Being able to choose between in-person or remote study provided significant flexibility for both remote and in-person students. Students who were not able to come to Guelph for various reasons benefited from having the option to learn remotely in their home. Even the in-person students benefited from being able to choose to participate remotely from time to time due to unexpected changes in their lives (e.g., family issues, health concerns, etc.). Several students mentioned that they appreciated having the flexibility to access classes regardless of the geographical locations and uncertainties in their lives. Similarly, in their case study, Bower et al. noted the benefits to both groups, which included “having remote students flexibly access lessons” and “being exposed to a broader range of views and ideas” (2015, p. 13).

In addition to flexibility in participation, the Hybrid Flexible mode provided students with flexibility in time management. The instructors provided flexible time ranges for the students to complete individual assessments. For example, they were able to choose a time to complete an online quiz or provide written peer feedback using the online peer review application PEAR. The student survey feedback collected at the end of semester showed that they appreciated the convenience offered in this flexible scheduling. For example, one student commented, “I would always prefer to have in-person lectures, though the thing that I would always wish to be online is quizzes and test mainly because I can have a controlled environment where I am alone, whereas, in-person quizzes and tests would be in a class with other students meaning more chance for noise.” Another student commented, “It’ll be convenient for students if the exams and quizzes are online.”

Finally, two other benefits of this learning mode were the increased level of student interactions, and the greater accessibility of learning resources. Since the remote and in-person students were in different time zones, it was often challenging for them to interact with each other outside of the synchronous class hours. For this reason, the instructors set up a discussion forum on CourseLink and encouraged the students to collaborate with each other asynchronously to reinforce what they had learned in class. In the reading and writing courses, the instructor checked the students’ posts and responses every week, recorded their participation, replied to some of the posts, and summarized the interactions during class. This resulted in an enhanced level of interaction between the two groups and helped build community. Videoconferencing, through Virtual Classrooms or MS Teams, allowed the remote students to receive immediate attention from their instructors, and this synchronous online interaction between students “reduce[ed] learner isolation through real-time dialog and co-construction team activities” (Power & Vaughan, 2010, p. 23). When students met online using MS Teams, they could also turn on live captions to gain a better understanding of discussions. Similar to Stewart et al. (2011), we found that the communication and interactions through videoconferencing technologies enhanced a dynamic collaborative effort among group members. In addition to this increased level of interaction, the course learning materials, such as course outlines, weekly learning contents, class PowerPoint presentations, assignments/assessments descriptions, and learning resources were posted on CourseLink, providing enhanced accessibility for all students.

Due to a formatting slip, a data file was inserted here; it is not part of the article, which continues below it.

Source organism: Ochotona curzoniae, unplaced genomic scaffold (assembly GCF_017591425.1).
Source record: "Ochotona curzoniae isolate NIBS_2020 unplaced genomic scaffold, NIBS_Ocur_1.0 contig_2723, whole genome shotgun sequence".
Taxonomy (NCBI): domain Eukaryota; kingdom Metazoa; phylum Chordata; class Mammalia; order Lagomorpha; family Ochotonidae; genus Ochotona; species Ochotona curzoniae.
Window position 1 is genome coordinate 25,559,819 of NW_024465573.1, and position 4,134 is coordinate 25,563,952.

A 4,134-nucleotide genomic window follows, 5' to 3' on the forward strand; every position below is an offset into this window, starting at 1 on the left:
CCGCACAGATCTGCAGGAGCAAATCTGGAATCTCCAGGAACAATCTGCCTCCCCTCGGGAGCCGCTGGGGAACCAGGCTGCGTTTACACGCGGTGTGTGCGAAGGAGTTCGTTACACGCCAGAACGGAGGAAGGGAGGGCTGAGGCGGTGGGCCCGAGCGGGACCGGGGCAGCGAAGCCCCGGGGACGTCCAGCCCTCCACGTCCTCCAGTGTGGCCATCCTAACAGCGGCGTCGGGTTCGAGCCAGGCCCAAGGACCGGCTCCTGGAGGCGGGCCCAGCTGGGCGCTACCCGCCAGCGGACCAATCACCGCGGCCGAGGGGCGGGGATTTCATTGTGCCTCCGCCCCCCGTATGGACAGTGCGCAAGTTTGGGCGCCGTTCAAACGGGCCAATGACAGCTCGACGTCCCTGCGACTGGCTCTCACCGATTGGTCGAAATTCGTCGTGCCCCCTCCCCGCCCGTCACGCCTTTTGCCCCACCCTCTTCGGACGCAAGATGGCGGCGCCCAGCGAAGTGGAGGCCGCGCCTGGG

While the instructors and students experienced many benefits in this teaching mode, there were several notable challenges in the learning environment.

Technology: Webcam and audio
Technology is undeniably a key component of the Hybrid Flexible teaching mode, and problems with technology can greatly impact the ability to create and maintain an effective language learning environment. Technological problems tend to impact international students whose first language is not English more significantly (Day & Verhaart, 2016).